Cleaning & Preparing Whole Squid

There’s not too many culinary tasks that intimidate me. I have a lot of nifty gadgets that can make even the most daunting tasks seem easy. However, I had a box of whole squid in the freezer for over a year because I just had no idea where to begin.

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Okay, before you get grossed out by food in the freezer for extended periods of time there are a few things you should know. For one, most food is absolutely fine for a REALLY long time if it’s been properly frozen, but the quality can suffer due to freezer burn (loss of water from the food due to evaporation, yes, even in sealed containers). The food is safe, just not the most appealing. The other thing is that the squid had been frozen in a block of water, which prevented the aforementioned freezer burn from being an issue at all.

The reason it stayed there for so long was due to the fact that I had absolutely no idea how to clean whole squid and just never remembered to find out when I had the time to do so. It seemed like one of those things that would be difficult and time consuming (like the process for cleaning most other animals), and so I hesitated to tackle it. Which was silly, because as it turned out, this was one of the easiest tasks ever. Seriously, I’ve worked harder at dealing with fruit!

Some quick notes before you begin:

Unbeknownst to me, the squid I had was on the smaller side. I had planned to stuff them rather than cut them up, and their small size was a real pain to deal with. Be sure you are getting the proper size for what you want to do. Small ones are great for putting into a seafood pasta, or for battering and frying. Larger ones are excellent for stuffing with a seasoned rice filling!

Aside from removing parts not suitable for eating, there’s not much more needing to be done. Squid is usually an already tender seafood, unlike how octopus can be. The only reason squid might get tough is due to being overcooked.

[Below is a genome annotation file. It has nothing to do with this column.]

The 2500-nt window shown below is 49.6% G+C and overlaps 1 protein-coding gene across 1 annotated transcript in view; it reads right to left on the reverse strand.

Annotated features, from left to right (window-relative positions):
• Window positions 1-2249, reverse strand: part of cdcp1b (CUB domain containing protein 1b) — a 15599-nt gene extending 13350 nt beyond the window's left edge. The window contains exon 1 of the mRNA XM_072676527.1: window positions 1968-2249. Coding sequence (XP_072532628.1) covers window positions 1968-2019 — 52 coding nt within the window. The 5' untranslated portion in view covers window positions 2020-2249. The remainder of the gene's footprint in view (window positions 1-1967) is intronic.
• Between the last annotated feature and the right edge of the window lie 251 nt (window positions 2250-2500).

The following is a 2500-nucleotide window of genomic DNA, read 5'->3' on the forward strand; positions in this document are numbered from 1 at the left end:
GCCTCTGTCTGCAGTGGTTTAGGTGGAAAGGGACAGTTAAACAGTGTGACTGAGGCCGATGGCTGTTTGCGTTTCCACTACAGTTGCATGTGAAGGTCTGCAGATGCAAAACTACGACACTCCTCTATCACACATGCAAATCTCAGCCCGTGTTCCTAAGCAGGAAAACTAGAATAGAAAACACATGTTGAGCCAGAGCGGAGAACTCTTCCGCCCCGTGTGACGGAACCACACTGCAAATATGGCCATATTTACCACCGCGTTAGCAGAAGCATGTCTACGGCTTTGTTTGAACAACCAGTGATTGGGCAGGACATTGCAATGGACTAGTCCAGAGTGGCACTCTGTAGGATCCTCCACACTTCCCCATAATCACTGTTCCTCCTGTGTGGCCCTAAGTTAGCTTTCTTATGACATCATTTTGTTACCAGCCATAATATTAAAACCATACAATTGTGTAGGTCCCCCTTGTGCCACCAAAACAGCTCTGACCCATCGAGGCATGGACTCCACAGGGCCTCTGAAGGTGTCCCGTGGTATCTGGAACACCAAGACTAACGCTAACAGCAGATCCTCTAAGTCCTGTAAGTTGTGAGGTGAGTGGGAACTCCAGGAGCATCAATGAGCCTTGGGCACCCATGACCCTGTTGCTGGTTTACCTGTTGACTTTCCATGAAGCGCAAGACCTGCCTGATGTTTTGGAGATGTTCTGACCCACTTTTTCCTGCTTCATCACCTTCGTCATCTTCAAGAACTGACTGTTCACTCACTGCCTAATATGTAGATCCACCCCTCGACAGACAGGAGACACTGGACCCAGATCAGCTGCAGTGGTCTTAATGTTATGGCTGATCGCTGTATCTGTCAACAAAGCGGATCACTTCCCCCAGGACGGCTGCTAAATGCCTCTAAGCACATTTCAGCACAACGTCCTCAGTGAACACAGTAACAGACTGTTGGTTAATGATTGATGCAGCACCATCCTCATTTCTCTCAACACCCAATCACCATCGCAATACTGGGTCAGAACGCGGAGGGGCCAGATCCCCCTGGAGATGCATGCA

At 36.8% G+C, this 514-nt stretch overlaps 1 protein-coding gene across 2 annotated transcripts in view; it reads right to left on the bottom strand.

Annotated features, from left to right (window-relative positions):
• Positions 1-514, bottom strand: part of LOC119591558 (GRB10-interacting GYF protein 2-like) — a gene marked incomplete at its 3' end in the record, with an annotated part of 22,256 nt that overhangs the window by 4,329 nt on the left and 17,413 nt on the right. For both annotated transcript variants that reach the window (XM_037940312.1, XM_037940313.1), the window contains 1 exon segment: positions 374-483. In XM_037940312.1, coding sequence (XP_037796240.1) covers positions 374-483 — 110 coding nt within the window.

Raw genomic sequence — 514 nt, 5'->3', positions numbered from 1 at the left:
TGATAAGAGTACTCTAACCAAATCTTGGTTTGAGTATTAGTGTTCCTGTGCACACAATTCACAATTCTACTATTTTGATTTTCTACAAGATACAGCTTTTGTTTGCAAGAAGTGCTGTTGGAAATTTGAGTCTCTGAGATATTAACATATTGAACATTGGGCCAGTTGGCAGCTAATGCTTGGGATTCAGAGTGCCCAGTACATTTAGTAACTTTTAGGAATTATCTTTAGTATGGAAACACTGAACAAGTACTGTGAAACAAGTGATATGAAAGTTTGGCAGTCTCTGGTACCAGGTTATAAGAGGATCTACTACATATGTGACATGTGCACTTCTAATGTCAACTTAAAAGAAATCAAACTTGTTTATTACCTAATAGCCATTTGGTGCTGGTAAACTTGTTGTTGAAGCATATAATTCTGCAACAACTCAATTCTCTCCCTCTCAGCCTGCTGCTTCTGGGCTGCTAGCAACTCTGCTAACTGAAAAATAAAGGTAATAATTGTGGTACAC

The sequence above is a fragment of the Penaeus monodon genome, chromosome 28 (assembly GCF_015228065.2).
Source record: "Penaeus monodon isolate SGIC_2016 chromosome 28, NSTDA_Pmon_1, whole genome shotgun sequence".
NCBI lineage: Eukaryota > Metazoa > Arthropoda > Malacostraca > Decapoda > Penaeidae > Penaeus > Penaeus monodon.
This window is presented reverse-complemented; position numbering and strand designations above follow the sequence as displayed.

The leftover parts from the squid are perfectly safe to use in your garden compost pile if you have one. Just be sure to bury it deep to prevent the odors from attracting any unwanted visitors!

Cleaning and Preparing Whole Squid Instructions:

Step 1 Start by holding the tentacles and head in one hand and the body in your other hand. Gently pull the two segments apart. The head should detach easily and much of the internal organs will come with it. Fun fact, if you see a lot of white goopy material towards the end of the organs, you likely have a male squid. Females will have ovaries that will contain a lot of tiny round eggs.

I’m pretty sure this one was a male!

Step 2 Cut the head away from the tentacles just below the eyes. You want the tentacles to still be held together by a section of the head. Squeeze the portion of the head still attached to the tentacles to push out the beak. This part is sharp and is dangerous to eat! Cut away the beak.

Step 3 I trimmed off the long, fleshy tentacles, but this is not necessary. The remaining tentacles can be added as is to any recipe or can be chopped up. I chopped mine since I was adding it to a rice filling to stuff the squid bodies with. Set your tentacles aside in a clean area.

Step 4 Feel the body for the clear quill, it will be stiff. This can be removed by pinching the tip of the quill where it protrudes from the body cavity opening and just pulling it out. It should come out in a single piece and usually with little resistance. If the body of your squid has fins on the sides, those are also able to be removed but again this is optional. Just be sure that if you cut them away that you do not puncture the sides of the cavity.

Step 5 Gently squeeze the body to push out any remaining organs. Gently flush the body with water to remove any remaining material. The purple membrane can then be pulled away from the flesh and removed. Set the cleaned squid with the tentacles. Congratulations!! You now have squid cleaned and ready to be cooked and enjoyed!


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